Summary: Ever since she was adopted from a Sri Lankan orphanage, Paloma has had the best of everything—schools, money, and parents so perfect that she fears she’ll never live up to them.
Now at thirty years old and cut off from her parents’ funds, she decides to sublet the second bedroom of her apartment to Arun, who recently moved from India. Paloma has to admit, it feels good helping someone find their way in America—that is until Arun discovers Paloma’s darkest secret. Before Paloma can pay Arun off, she finds him face down in a pool of blood. She flees the apartment but by the time the police arrive, there’s no body—and no evidence that Arun ever even existed in the first place. Paloma is terrified this is all somehow tangled up in the desperate actions she took to escape Sri Lanka so many years ago. Did Paloma’s secret die with Arun or is she now in greater danger than ever before?
Genre: thriller, mystery
I haven’t intentionally fallen off the face of the earth this last month, but I have been in a complete reading slump. Usually it happens when I read too many mediocre books in a row, which is what happened. I was hopeful that My Sweet Girl would be able to knock me out of it, because 1) the cover art is gorgeous and 2) despite it being a mystery, it sounded refreshing compared to most in the genre.
However, I really struggled to make my way through this. It took me almost three weeks to finish, and I had a difficult time connecting to it initially. At about the half-way point, I found myself wanting to reach the ending because I was interested in seeing how one small story arc played out (and thankfully it delivered!).
Paloma was one of the hardest characters I’ve ever read. She was hardened by a traumatic event from her childhood; seemingly had no friends or romantic partners; her parents were out of the picture after discovering a shocking truth about her. Paloma was bitter and jaded, and honestly at a younger age I might be able to forgive her or understand her personality. However, at 30 it was honestly kind of embarrassing behavior, and I wished I could tell her to grow up.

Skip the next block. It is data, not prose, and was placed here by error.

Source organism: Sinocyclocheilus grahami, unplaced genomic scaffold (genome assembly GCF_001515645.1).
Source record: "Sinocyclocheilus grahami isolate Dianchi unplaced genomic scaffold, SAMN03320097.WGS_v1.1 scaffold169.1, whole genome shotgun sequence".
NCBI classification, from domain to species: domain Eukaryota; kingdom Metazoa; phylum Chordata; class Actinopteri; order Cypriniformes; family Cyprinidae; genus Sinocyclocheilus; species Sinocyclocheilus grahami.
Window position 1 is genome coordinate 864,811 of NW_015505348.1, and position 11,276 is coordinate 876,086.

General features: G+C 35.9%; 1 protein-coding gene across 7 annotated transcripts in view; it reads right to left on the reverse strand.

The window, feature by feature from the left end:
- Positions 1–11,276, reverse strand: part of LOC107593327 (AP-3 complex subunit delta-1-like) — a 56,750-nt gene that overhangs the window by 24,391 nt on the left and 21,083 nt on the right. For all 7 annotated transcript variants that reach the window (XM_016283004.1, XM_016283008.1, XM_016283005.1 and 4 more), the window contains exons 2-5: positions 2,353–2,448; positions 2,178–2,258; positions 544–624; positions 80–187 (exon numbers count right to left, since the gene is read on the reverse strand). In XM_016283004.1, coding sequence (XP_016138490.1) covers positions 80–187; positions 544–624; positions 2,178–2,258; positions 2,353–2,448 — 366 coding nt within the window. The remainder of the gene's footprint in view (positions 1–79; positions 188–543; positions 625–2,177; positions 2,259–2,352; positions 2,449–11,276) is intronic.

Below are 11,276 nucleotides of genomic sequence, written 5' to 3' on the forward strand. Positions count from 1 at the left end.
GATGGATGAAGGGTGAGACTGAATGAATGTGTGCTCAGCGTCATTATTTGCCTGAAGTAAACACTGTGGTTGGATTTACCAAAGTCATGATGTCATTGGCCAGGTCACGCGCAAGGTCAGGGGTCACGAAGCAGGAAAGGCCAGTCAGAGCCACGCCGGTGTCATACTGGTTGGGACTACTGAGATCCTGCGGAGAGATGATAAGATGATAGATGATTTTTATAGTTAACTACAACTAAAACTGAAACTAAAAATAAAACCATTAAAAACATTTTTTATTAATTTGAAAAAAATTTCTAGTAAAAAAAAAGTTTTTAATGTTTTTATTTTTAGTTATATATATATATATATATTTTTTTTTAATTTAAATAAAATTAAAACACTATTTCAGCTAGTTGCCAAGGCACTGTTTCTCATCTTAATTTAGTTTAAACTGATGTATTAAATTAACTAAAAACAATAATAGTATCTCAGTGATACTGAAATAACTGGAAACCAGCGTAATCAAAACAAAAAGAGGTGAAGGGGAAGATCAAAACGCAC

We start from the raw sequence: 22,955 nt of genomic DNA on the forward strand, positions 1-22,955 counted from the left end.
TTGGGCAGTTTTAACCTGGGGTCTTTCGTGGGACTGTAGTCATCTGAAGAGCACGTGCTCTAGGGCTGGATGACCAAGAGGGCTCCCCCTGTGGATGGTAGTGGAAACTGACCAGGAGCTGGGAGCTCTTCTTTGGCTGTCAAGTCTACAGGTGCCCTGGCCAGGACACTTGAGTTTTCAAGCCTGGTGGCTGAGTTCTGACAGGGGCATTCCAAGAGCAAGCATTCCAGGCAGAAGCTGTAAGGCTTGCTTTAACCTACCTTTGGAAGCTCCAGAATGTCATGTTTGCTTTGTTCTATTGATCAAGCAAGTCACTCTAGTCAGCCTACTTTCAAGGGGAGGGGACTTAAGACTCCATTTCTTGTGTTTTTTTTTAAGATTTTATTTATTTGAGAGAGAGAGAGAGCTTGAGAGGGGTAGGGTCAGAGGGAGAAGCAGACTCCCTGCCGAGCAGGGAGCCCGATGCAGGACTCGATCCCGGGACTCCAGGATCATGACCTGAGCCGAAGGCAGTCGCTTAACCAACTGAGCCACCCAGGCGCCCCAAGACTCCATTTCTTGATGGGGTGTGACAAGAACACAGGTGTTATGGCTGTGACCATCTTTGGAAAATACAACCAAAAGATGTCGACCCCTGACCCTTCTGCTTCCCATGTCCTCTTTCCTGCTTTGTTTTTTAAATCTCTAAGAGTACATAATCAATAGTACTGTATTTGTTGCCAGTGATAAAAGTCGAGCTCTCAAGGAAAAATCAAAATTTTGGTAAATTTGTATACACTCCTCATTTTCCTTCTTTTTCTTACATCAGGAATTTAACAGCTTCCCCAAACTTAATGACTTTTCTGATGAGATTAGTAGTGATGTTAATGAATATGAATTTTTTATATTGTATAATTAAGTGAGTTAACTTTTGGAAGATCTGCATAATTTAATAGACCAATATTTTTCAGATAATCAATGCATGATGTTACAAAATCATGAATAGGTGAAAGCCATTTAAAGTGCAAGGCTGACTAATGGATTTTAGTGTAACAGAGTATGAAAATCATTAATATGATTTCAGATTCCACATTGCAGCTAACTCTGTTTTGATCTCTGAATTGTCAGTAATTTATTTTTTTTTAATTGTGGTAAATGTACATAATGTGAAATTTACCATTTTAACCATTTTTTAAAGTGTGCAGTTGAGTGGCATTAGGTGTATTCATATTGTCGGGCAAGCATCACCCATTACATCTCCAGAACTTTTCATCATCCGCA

I don’t mind swearing in books, and when I heard people were complaining about the amount of profanity I assumed it wasn’t as bad as they were letting on. It was much worse. The entire story is told through Paloma’s POV, and that meant hearing all her rude, bitter thoughts on everyone. It also meant reading the word “fuck” 306 times. This book is 380 pages, which means the word is on almost every single page. And that’s just one word! I didn’t search for the others, because fuck was the most used.
Again, I don’t mind swearing in books, but it felt like a lazy attempt to build Paloma’s character. We get it. She’s edgy and dark because she swears a lot! She’s angry and jaded and misunderstood because she says things like “goddamn this suburban hell” when she doesn’t get a phone signal! There are plenty of other ways to create that kind of personality for a character without resorting to swearing. Swearing is not a personality trait, and that’s coming from someone who tends to swear frequently in real life.
Another aspect of this story that bothered me was how unstable Paloma was. It seems to be a trope in thrillers to have an unreliable narrator, and there are ways to do that well without making them an alcoholic. I enjoyed the overall plot of the story here and loved the flashbacks to Paloma in the orphanage, but there were too many other issues to make this story enjoyable.
3 thoughts on “Review: My Sweet Girl by Amanda Jayatissa”
Great review! A shame it wasn’t more enjoyable for you.. but I do appreciate your honesty! This one is definitely getting kicked off the Tbr.
Better luck with your next read, Sarah, I hope something is able to shake you out of the slump.🌷
Thank you!! I think it had a lot of potential, but it got bogged down by so many cliches and swear words.
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You’re very welcome!
And, wow, “so many cliches” would make me lose interest in a book fast. I can understand a couple but.. It shouldn’t be saturated with them.
I hope you’ve found something more enjoyable to read!